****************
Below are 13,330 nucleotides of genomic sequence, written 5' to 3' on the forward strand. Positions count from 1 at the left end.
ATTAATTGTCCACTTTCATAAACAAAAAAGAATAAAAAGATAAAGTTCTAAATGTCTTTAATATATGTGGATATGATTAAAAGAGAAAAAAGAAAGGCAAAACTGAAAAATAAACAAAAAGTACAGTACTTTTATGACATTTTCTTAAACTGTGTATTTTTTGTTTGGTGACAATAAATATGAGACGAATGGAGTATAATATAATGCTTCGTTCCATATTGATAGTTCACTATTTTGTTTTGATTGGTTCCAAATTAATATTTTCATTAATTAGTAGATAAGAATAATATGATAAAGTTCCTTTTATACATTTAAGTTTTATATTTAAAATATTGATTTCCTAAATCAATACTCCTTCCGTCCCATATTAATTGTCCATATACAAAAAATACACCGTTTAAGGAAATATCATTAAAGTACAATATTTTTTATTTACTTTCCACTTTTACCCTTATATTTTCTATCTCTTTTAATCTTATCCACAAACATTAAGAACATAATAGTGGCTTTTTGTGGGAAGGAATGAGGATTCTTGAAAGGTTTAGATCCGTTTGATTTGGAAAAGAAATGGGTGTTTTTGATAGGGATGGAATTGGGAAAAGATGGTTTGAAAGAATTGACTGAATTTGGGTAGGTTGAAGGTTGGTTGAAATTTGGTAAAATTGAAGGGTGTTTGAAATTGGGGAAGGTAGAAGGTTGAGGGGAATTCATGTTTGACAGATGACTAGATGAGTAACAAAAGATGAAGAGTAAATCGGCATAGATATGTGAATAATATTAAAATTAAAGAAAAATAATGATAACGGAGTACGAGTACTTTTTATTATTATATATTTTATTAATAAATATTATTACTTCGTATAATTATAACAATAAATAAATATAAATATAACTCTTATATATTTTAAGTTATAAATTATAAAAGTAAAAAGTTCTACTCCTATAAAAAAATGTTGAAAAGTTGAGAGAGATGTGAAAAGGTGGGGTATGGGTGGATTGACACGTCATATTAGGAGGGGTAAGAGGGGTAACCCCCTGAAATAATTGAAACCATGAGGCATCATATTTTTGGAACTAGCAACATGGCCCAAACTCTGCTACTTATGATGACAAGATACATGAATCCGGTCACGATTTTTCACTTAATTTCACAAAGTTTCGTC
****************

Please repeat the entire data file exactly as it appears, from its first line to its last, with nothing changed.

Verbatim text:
Below are 13,330 nucleotides of genomic sequence, written 5' to 3' on the forward strand. Positions count from 1 at the left end.
ATTAATTGTCCACTTTCATAAACAAAAAAGAATAAAAAGATAAAGTTCTAAATGTCTTTAATATATGTGGATATGATTAAAAGAGAAAAAAGAAAGGCAAAACTGAAAAATAAACAAAAAGTACAGTACTTTTATGACATTTTCTTAAACTGTGTATTTTTTGTTTGGTGACAATAAATATGAGACGAATGGAGTATAATATAATGCTTCGTTCCATATTGATAGTTCACTATTTTGTTTTGATTGGTTCCAAATTAATATTTTCATTAATTAGTAGATAAGAATAATATGATAAAGTTCCTTTTATACATTTAAGTTTTATATTTAAAATATTGATTTCCTAAATCAATACTCCTTCCGTCCCATATTAATTGTCCATATACAAAAAATACACCGTTTAAGGAAATATCATTAAAGTACAATATTTTTTATTTACTTTCCACTTTTACCCTTATATTTTCTATCTCTTTTAATCTTATCCACAAACATTAAGAACATAATAGTGGCTTTTTGTGGGAAGGAATGAGGATTCTTGAAAGGTTTAGATCCGTTTGATTTGGAAAAGAAATGGGTGTTTTTGATAGGGATGGAATTGGGAAAAGATGGTTTGAAAGAATTGACTGAATTTGGGTAGGTTGAAGGTTGGTTGAAATTTGGTAAAATTGAAGGGTGTTTGAAATTGGGGAAGGTAGAAGGTTGAGGGGAATTCATGTTTGACAGATGACTAGATGAGTAACAAAAGATGAAGAGTAAATCGGCATAGATATGTGAATAATATTAAAATTAAAGAAAAATAATGATAACGGAGTACGAGTACTTTTTATTATTATATATTTTATTAATAAATATTATTACTTCGTATAATTATAACAATAAATAAATATAAATATAACTCTTATATATTTTAAGTTATAAATTATAAAAGTAAAAAGTTCTACTCCTATAAAAAAATGTTGAAAAGTTGAGAGAGATGTGAAAAGGTGGGGTATGGGTGGATTGACACGTCATATTAGGAGGGGTAAGAGGGGTAACCCCCTGAAATAATTGAAACCATGAGGCATCATATTTTTGGAACTAGCAACATGGCCCAAACTCTGCTACTTATGATGACAAGATACATGAATCCGGTCACGATTTTTCACTTAATTTCACAAAGTTTCGTC